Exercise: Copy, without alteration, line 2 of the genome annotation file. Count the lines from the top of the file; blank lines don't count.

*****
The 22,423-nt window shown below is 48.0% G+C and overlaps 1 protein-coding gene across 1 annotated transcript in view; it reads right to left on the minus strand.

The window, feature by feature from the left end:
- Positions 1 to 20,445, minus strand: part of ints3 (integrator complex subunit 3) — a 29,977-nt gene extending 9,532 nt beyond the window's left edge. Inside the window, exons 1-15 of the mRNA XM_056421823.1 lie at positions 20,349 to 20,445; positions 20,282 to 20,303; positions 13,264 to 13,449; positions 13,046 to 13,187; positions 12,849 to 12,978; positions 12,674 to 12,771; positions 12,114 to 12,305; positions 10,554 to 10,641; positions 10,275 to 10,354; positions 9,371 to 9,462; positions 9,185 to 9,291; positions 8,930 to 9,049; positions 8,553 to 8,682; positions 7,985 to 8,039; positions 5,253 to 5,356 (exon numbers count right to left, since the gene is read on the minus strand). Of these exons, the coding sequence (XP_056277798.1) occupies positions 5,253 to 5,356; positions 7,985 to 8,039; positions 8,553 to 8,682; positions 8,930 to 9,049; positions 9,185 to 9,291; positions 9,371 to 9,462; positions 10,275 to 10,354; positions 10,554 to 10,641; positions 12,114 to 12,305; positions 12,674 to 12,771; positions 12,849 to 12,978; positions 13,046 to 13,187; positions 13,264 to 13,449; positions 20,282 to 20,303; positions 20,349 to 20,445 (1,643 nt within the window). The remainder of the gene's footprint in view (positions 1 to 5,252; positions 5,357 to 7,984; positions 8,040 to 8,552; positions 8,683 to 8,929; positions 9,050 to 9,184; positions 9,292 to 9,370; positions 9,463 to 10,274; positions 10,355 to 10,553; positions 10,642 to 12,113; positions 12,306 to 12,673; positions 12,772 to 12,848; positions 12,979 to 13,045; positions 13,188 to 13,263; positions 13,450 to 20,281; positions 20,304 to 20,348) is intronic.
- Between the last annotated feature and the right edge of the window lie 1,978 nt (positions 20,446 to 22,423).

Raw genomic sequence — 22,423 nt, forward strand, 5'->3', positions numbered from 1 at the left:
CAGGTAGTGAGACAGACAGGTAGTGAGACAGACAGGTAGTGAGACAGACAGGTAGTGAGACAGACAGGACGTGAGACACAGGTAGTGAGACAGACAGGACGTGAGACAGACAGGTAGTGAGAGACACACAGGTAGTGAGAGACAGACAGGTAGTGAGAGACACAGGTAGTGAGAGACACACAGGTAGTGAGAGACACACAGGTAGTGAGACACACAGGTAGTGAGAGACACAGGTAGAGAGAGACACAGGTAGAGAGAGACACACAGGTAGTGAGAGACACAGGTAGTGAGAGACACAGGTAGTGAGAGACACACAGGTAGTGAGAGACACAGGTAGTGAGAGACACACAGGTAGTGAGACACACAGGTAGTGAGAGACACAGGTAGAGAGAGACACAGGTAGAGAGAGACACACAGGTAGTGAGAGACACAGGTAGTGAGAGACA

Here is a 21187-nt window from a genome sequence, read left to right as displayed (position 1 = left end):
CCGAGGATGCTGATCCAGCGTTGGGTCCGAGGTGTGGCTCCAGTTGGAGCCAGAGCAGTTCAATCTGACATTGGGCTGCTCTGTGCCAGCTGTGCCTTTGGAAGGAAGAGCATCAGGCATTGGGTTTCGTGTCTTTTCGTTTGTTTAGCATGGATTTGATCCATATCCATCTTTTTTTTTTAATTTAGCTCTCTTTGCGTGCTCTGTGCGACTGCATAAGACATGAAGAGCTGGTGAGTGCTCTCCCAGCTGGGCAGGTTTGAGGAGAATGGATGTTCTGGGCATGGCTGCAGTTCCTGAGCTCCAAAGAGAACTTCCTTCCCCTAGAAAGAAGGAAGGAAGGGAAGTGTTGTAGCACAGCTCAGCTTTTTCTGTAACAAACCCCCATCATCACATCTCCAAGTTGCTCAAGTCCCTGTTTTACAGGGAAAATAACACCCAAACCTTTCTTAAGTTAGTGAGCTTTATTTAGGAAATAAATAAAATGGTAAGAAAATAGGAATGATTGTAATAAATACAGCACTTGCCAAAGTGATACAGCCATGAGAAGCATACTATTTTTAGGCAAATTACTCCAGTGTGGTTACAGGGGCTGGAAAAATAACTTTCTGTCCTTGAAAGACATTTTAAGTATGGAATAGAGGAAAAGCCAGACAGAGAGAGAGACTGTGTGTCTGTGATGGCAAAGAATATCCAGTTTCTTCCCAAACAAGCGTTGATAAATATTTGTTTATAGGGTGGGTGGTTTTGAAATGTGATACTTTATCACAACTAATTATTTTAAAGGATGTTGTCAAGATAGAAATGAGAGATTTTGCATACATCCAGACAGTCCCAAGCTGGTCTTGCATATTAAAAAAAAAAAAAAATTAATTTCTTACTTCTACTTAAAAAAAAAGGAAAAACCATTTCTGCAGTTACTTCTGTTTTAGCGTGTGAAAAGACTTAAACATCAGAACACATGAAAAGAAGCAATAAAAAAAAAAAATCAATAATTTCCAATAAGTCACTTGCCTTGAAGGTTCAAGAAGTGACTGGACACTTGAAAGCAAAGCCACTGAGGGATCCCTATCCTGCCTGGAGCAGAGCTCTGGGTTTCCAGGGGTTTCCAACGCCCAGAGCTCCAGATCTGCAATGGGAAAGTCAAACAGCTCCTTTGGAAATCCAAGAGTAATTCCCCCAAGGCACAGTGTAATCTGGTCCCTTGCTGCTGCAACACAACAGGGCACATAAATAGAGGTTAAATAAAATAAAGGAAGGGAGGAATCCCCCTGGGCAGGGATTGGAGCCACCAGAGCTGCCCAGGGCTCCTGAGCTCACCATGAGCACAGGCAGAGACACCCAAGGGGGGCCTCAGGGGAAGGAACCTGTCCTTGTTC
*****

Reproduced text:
The window, feature by feature from the left end: